As the seasons change and the holidays come and go, we are reminded of how fortunate we are and how much we have to be grateful for. We are also reminded that the season of giving is upon us. But, if you’re retired, you may be worried about where extra income will come from and how you can continue to support the charities that are important to you. For retirees, there are some strategies that you can use for giving to charity that may make charitable giving to your schools, religious organizations, cultural causes and neighborhood charities more tax efficient.
Just like with most things, before you begin you should have a plan. Knowing how much you want to give and the charities you wish to give to, can give you a better idea of how much you will be spending overall. Next, you should review your selection and follow the tax rules closely so that you are sure you’re getting full credit for your gift.
One of the tax-efficient strategies you could start with is using qualified charitable distribution or QCDs. These reduce your taxable income without itemizing and can satisfy and required minimum distribution. You may even be able to write a check straight from your IRA in order to satisfy your QCD. But, before you make any IRA moves, you may want to first check with your IRA custodian to make sure that you don’t miss any necessary steps. It’s also important to note some guidelines for QCDs, if you take out your required minimum distribution and then decide to do the QCD, it won’t count towards your RMD. You also have to correctly report your qualified charitable distribution on your tax return and know that there is a limit of $100,000 per individual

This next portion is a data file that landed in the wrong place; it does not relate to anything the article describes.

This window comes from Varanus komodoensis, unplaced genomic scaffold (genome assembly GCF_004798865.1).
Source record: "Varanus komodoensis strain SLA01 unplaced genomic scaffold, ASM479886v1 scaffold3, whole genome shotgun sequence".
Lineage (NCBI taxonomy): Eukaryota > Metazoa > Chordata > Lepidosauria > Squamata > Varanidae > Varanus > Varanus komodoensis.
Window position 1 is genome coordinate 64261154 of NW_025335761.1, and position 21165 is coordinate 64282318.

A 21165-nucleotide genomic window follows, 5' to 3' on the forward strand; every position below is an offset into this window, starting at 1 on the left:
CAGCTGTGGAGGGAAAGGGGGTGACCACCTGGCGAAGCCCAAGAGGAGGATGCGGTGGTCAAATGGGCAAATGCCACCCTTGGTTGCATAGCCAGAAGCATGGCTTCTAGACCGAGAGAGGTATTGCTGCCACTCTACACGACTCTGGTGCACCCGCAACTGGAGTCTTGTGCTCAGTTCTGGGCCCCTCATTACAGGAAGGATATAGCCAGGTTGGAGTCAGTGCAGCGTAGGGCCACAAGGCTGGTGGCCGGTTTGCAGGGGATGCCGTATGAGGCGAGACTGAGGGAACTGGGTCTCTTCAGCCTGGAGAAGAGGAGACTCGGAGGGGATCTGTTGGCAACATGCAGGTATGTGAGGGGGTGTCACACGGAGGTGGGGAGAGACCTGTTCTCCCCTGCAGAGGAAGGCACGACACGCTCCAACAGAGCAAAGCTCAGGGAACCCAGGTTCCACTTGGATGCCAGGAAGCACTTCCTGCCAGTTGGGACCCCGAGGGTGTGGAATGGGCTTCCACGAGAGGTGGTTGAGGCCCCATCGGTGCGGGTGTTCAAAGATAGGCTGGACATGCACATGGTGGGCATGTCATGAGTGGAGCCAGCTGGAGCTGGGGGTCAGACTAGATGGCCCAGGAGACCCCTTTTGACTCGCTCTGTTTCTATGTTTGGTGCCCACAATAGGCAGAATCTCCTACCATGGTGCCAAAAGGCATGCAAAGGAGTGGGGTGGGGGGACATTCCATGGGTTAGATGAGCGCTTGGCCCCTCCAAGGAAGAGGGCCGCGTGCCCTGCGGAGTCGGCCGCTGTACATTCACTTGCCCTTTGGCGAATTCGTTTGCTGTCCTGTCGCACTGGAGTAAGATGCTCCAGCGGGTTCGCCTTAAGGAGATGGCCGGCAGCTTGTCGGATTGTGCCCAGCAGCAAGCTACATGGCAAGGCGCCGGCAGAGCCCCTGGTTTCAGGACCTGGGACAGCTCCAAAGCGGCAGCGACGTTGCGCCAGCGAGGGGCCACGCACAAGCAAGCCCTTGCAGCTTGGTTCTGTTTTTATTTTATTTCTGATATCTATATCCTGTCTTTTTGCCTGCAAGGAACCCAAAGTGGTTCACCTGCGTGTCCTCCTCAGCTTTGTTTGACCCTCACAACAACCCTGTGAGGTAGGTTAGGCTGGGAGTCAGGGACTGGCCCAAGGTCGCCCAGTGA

Another option is looking into a donor-advised fund. This fund groups your deductions so you can itemize more easily. The money also grows tax free, and you have the option of donating anonymously. However, even though they are set up in your name, these funds are controlled by a large nonprofit organization. You can donate different things such as real estate, cash or assets just to name a few. But, although you may suggest grants to charities, you won’t have full control, and these accounts might come with additional fees.
Lastly, you should consider donating your appreciated assets in order to avoid long-term capital-gains of up to 20%. Before doing this though, you should consider your heirs who are looking their chance for a step-up basis by inheriting appreciated assets.
The world of charity and taxes can be overwhelming, which is why it’s important to talk over all your options with your financial planner before making any decisions. We want to make sure you’re making smart tax moves to protect your portfolio. Click here to schedule your no cost, no obligation financial review and make sure you have a tax efficient strategy for charitable giving.